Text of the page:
We always talk about training, but I feel like the opposite end of the training spectrum is usually being neglected.
What is it?
Your gains from training only set in after a night (or two) of good sleep!
First, let’s talk about some science behind sleep.
That afternoon drowsiness is real!
Sleep is quite an “active” process despite what most people believe.
During sleep, our brain and body are going through processes to reconnect nerves and heal tissues that are injured or worked out (to your body, a workout is viewed as a mini injury).
Generally speaking, 7-8 hours of sleep allow the body to fully “heal” itself.
Pretty important right?
Here are some quick simple things you can do to improve your sleep:
1) Keep your bedroom slightly cooler.
Make your room cool and comfortable will allow you to sleep better. You would want to keep your room warm for taking a nap though. More on napping to come in a bit.
2) Keep your room dark.
Lights trigger your brain to be active.
When you are sleeping, shut out any lights in your room.
Even lights on your skin to change your body temperature and disrupt your sleep cycle.
3) Stay off your [insert any electronic name here] an hour before your bedtime
This is a big one here.
You know about how lights can activate your brain to stay awake, thinking to itself it’s day time.
Well, your electronic devices can emit blue light bright enough to mimic that. We see how this affects a lot of our patients in Downtown Seattle.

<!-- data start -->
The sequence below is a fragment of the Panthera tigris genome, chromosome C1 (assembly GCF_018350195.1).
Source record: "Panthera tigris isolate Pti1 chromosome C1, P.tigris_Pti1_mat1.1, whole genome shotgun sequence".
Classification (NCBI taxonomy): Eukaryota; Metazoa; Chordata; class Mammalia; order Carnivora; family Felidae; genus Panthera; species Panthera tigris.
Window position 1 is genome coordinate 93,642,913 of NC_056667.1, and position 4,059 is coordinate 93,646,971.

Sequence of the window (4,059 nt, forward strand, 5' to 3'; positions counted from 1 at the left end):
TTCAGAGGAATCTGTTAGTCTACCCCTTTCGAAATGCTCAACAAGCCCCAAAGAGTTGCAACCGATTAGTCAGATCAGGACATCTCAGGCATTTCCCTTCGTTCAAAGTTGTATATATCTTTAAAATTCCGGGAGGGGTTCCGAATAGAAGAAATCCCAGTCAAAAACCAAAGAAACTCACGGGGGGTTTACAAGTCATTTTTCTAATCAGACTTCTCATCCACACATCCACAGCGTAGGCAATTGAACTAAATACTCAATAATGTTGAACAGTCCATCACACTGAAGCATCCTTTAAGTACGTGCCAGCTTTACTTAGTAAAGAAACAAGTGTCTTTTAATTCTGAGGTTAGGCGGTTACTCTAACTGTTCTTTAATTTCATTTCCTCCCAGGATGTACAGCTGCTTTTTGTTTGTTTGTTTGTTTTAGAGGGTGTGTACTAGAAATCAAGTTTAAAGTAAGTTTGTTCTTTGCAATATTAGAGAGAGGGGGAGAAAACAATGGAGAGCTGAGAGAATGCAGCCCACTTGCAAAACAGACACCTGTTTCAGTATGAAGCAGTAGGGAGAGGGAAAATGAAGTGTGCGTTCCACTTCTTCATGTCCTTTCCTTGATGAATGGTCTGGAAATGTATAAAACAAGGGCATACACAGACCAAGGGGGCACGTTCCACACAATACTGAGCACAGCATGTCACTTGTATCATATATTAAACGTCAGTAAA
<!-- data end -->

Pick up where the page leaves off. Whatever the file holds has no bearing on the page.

Pretty cool looking right? Courtesy of Zac Cupples of introducing me to this futuristic looking device.
I know your phone may have the night time setting, but I just found those not significant enough.
4) Take a Nap!
I heard patients say this to me a lot. “Doc, I just can’t take a nap.”
Before you say one of these, hear me out.
We are wired to have naps. It is important to physical and mental health.
Dr. Sara Mednick’s book “Take A Nap, Change Your Life” (a good read) explained how napping can enhance your sleep pattern, and lays out a plan for the optimum nap.
As a new father myself, this book did change my life.
One of the things that stuck with me the most from Dr. Mednick’s book is Sleep Inertia which can be translated to the Nap Wheel. You can use this wheel to determine your ideal napping time, based on your need for your tasks (for instance, you just learn a new skill, and you want to be in the best mode to maintain the skill, Stage 2 nap is the most important).
The Nap Wheel!
I will be talking about different stages of nap next time. For now, try these 4 things out and hope that helps you to get better sleep!
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